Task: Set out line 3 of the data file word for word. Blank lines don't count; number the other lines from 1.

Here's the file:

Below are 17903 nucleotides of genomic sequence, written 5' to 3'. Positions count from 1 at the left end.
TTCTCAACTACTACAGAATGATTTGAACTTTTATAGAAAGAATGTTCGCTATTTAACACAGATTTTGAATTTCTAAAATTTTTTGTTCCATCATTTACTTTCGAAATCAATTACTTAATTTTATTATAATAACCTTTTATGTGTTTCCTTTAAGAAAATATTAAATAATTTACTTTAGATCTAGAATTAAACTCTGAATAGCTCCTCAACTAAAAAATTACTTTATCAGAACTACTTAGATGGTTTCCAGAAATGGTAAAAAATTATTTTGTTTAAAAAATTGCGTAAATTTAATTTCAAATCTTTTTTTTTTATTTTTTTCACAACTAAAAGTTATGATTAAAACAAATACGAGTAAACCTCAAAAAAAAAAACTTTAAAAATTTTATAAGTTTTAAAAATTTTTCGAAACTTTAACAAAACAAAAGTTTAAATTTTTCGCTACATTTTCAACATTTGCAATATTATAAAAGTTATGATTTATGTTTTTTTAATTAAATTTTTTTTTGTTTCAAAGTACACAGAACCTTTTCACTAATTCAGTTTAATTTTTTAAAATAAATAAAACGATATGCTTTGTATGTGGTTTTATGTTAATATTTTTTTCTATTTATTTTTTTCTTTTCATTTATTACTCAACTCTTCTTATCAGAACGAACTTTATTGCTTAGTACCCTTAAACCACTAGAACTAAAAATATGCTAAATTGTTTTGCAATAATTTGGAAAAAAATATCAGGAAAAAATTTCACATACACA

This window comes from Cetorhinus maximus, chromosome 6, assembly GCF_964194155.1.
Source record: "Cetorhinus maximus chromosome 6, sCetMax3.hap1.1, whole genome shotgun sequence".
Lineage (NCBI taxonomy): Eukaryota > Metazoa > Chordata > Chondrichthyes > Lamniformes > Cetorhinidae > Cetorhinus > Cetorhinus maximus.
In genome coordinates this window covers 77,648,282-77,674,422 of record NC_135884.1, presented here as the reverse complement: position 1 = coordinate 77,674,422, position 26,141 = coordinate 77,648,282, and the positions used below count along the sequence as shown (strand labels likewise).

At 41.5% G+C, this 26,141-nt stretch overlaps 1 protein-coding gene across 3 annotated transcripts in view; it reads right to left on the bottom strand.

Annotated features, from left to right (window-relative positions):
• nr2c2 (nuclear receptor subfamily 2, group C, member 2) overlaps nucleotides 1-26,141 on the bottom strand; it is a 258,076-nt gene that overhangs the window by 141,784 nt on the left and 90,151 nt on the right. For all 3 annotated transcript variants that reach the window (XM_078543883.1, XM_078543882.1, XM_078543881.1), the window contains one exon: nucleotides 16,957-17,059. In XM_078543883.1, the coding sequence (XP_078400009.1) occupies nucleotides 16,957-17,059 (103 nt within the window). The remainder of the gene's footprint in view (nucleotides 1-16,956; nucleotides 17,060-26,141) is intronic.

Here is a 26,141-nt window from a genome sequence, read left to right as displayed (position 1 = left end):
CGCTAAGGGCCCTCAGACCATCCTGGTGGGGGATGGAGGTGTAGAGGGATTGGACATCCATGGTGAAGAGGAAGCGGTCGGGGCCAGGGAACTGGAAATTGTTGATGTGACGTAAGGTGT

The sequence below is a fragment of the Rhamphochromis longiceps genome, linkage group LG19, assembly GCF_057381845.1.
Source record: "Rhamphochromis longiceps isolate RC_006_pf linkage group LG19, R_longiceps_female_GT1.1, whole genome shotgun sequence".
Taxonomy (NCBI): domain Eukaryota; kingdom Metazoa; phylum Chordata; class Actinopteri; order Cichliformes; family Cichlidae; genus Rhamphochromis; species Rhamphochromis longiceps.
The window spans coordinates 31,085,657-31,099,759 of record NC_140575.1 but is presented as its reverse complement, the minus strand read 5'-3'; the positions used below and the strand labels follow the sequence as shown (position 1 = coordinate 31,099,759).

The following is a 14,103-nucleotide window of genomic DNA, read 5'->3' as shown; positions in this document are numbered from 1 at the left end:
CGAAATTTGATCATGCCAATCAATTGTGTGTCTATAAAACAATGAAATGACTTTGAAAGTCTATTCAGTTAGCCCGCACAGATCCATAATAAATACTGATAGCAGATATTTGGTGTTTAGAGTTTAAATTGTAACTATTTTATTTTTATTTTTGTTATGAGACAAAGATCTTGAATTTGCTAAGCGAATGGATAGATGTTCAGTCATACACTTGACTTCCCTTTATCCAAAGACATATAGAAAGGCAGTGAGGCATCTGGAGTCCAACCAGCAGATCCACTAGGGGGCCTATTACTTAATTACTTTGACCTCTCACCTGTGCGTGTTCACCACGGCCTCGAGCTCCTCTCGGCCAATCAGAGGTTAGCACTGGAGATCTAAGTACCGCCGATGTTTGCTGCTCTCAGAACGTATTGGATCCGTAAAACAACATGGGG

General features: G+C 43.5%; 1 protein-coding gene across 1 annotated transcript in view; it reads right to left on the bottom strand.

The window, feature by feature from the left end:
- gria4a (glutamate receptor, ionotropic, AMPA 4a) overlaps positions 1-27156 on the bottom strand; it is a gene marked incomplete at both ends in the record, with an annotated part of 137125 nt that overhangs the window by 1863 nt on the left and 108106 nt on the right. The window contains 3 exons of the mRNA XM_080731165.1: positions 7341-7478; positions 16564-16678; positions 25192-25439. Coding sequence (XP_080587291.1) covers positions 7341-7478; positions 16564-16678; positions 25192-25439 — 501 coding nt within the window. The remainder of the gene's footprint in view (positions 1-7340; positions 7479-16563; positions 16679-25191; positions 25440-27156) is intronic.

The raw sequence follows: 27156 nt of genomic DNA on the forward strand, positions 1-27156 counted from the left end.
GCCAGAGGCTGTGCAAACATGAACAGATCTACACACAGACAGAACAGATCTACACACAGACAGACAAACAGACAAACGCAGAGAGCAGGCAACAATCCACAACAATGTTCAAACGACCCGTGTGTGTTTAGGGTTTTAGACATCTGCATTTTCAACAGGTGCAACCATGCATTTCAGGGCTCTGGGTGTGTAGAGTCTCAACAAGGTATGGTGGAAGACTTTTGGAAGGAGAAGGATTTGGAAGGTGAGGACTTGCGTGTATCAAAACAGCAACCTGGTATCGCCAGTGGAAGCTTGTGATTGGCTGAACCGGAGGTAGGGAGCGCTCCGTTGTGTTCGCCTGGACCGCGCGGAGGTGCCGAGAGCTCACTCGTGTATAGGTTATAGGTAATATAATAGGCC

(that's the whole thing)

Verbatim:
This window comes from Cetorhinus maximus, chromosome 6, assembly GCF_964194155.1.